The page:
It’s Ok to Sit This One Out. Choosing Your Battles..

For Type A’s, and those with chronic illness or mental health struggles: It’s ok to sit this one out. It’s ok to just walk away sometimes.

We don’t have to be all out, all the time. We don’t have to fight every battle we are invited to. We don’t have to prove ourselves to everyone who demands it, especially our own shadow. Sometimes we just need to be with our pain for a bit, or let it go. Do what we need to take care of our self.  

One of the most repeated lessons that comes up for me, is knowing when to fight and when to put down the sword.  Sometimes, we have no choice- for some people, especially those more oppressed and marginalised, battle is necessary for survival on a daily basis. And that can be exhausting. For some people, maybe the more Type B personality, or relatively healthy people who struggle with procrastination and lethargy-  good kick in the pants is the right thing.

But, often for those with chronic illness or mental health struggles- self-care is a matter of conserving much needed energy- and sometimes choosing not to fight is the best option.

It may not even be a fight or a battle- just something that requires a lot of our energy- and we need to check whether it is worth it or not. In the last few years, probably thanks to my chronic pain, and innate perfectionist, Type A nature, I am much more keenly aware of how I am spending my energy and whether it is worth it. My body usually tells me the answer through pain, fatigue, or just feeling ‘not myself’. For someone like me- who likes to be active, participate, experience life in as many ways possible, having chronic pain is a real bummer. And so is being an introvert, and a Highly Sensitive Person. Different parts of me are often at cross-purposes, and I need to make a lot of quick micro decisions to keep myself healthy and well. I am sure some of you can relate.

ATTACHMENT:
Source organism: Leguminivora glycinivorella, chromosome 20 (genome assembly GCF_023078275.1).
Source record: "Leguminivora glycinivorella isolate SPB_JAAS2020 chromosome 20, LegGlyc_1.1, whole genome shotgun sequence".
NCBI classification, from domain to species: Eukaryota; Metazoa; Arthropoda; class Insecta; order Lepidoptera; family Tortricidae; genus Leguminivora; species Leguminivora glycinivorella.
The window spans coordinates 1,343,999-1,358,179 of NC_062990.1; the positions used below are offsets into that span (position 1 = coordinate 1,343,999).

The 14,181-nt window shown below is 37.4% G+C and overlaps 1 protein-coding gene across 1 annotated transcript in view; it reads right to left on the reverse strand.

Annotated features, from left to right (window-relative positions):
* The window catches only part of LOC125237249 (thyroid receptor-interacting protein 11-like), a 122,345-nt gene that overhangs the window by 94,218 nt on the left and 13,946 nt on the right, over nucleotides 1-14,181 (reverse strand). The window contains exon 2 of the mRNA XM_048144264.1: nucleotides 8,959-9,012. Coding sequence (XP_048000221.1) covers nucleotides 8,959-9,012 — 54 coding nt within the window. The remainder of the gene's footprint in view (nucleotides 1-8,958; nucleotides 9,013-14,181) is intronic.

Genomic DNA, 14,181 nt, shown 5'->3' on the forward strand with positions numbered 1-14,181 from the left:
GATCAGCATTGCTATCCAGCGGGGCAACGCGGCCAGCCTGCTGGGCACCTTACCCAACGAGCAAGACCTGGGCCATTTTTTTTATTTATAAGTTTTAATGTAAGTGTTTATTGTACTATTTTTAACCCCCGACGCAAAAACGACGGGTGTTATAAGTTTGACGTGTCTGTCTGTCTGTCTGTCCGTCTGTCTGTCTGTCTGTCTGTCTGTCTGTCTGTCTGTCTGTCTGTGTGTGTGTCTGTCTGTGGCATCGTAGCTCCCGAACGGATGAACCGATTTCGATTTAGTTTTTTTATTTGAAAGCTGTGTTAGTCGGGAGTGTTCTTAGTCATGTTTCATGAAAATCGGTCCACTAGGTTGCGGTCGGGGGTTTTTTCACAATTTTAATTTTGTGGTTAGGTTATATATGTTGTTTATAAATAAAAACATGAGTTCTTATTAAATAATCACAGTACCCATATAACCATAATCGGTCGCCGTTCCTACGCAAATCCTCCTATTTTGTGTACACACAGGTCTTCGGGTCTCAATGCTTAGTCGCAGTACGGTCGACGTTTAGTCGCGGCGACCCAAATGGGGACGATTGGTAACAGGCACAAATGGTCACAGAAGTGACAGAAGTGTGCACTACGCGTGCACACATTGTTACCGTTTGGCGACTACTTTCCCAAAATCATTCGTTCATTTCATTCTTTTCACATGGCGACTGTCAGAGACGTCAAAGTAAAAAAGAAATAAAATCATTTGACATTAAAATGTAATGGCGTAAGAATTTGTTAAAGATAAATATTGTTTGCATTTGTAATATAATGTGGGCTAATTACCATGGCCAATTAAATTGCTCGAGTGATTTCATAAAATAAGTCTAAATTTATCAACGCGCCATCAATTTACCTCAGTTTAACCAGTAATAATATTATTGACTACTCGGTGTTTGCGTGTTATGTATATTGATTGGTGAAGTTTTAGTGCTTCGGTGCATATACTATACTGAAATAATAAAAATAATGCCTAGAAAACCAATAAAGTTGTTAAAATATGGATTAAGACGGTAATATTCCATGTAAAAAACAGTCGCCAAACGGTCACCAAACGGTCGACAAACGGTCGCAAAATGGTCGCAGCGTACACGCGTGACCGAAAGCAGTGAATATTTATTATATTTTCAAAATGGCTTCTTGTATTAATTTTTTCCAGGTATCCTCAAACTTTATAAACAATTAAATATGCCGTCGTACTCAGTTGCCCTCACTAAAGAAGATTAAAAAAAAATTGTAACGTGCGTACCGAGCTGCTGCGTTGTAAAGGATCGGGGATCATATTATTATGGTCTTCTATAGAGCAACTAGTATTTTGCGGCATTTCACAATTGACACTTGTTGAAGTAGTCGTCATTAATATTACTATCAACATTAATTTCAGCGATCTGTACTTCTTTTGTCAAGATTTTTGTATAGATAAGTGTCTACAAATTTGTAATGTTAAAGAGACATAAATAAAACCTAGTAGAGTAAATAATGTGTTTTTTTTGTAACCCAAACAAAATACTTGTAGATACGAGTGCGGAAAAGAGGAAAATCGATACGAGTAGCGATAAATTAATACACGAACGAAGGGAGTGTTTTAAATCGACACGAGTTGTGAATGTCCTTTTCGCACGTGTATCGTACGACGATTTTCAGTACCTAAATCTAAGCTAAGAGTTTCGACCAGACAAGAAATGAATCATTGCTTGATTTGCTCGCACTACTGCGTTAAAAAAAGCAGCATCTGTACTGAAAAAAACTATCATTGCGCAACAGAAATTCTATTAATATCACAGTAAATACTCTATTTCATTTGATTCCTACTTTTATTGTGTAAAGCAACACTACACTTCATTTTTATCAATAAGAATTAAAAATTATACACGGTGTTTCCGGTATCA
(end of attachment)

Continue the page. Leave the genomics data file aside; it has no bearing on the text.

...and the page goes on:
Asian woman with samurai sword on the nature

I find as I get older and wiser about myself, I note the things that use up a lot of energy, and the things that aren’t worth it. Perhaps you’ve heard of the ‘Spoon Theory‘…

The ‘Spoon Theory’ is an analogy those with chronic illness and mental health struggles use to describe to others the limited energy they have, and how going through the motions of simple daily tasks may exhaust and deplete them compared to an average person. It’s pretty simple- ‘spoons’ are a measurement of energy. Some people have more spoons than others. Each task throughout the day requires a certain number of spoons. Some of us run out earlier than others. Some tasks require more spoons for us than others. For one person, taking a shower and going grocery shopping takes up half the day’s spoons. For someone else, it barely makes a dent in the number of spoons for the day. They have plenty more spoons to spare.